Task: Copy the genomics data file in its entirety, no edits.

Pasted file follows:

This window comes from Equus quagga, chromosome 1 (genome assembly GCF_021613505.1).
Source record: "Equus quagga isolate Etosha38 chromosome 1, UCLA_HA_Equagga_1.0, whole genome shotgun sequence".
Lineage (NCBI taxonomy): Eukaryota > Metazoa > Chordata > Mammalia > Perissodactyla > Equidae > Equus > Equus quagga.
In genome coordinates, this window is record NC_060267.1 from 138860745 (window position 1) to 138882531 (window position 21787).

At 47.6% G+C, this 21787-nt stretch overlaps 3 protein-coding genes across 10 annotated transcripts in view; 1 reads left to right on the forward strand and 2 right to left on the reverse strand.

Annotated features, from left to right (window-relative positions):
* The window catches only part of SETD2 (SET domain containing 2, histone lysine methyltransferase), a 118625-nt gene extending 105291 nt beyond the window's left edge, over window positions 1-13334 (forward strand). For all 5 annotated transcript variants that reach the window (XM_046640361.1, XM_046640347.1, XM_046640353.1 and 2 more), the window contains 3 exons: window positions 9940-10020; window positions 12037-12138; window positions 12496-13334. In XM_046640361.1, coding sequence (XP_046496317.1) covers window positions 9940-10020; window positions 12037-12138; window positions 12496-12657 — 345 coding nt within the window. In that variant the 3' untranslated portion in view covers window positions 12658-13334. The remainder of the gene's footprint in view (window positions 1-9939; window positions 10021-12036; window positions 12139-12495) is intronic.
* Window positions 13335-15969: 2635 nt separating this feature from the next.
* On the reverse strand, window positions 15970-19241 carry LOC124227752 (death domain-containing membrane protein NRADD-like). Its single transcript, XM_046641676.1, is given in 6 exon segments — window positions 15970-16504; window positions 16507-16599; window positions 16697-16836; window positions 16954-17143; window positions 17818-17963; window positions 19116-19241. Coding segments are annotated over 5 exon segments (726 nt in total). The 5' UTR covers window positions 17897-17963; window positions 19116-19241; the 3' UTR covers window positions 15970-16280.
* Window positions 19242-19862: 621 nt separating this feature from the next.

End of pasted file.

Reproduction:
This window comes from Equus quagga, chromosome 1 (genome assembly GCF_021613505.1).
Source record: "Equus quagga isolate Etosha38 chromosome 1, UCLA_HA_Equagga_1.0, whole genome shotgun sequence".
Lineage (NCBI taxonomy): Eukaryota > Metazoa > Chordata > Mammalia > Perissodactyla > Equidae > Equus > Equus quagga.
In genome coordinates, this window is record NC_060267.1 from 138860745 (window position 1) to 138882531 (window position 21787).

At 47.6% G+C, this 21787-nt stretch overlaps 3 protein-coding genes across 10 annotated transcripts in view; 1 reads left to right on the forward strand and 2 right to left on the reverse strand.

Annotated features, from left to right (window-relative positions):
* The window catches only part of SETD2 (SET domain containing 2, histone lysine methyltransferase), a 118625-nt gene extending 105291 nt beyond the window's left edge, over window positions 1-13334 (forward strand). For all 5 annotated transcript variants that reach the window (XM_046640361.1, XM_046640347.1, XM_046640353.1 and 2 more), the window contains 3 exons: window positions 9940-10020; window positions 12037-12138; window positions 12496-13334. In XM_046640361.1, coding sequence (XP_046496317.1) covers window positions 9940-10020; window positions 12037-12138; window positions 12496-12657 — 345 coding nt within the window. In that variant the 3' untranslated portion in view covers window positions 12658-13334. The remainder of the gene's footprint in view (window positions 1-9939; window positions 10021-12036; window positions 12139-12495) is intronic.
* Window positions 13335-15969: 2635 nt separating this feature from the next.
* On the reverse strand, window positions 15970-19241 carry LOC124227752 (death domain-containing membrane protein NRADD-like). Its single transcript, XM_046641676.1, is given in 6 exon segments — window positions 15970-16504; window positions 16507-16599; window positions 16697-16836; window positions 16954-17143; window positions 17818-17963; window positions 19116-19241. Coding segments are annotated over 5 exon segments (726 nt in total). The 5' UTR covers window positions 17897-17963; window positions 19116-19241; the 3' UTR covers window positions 15970-16280.
* Window positions 19242-19862: 621 nt separating this feature from the next.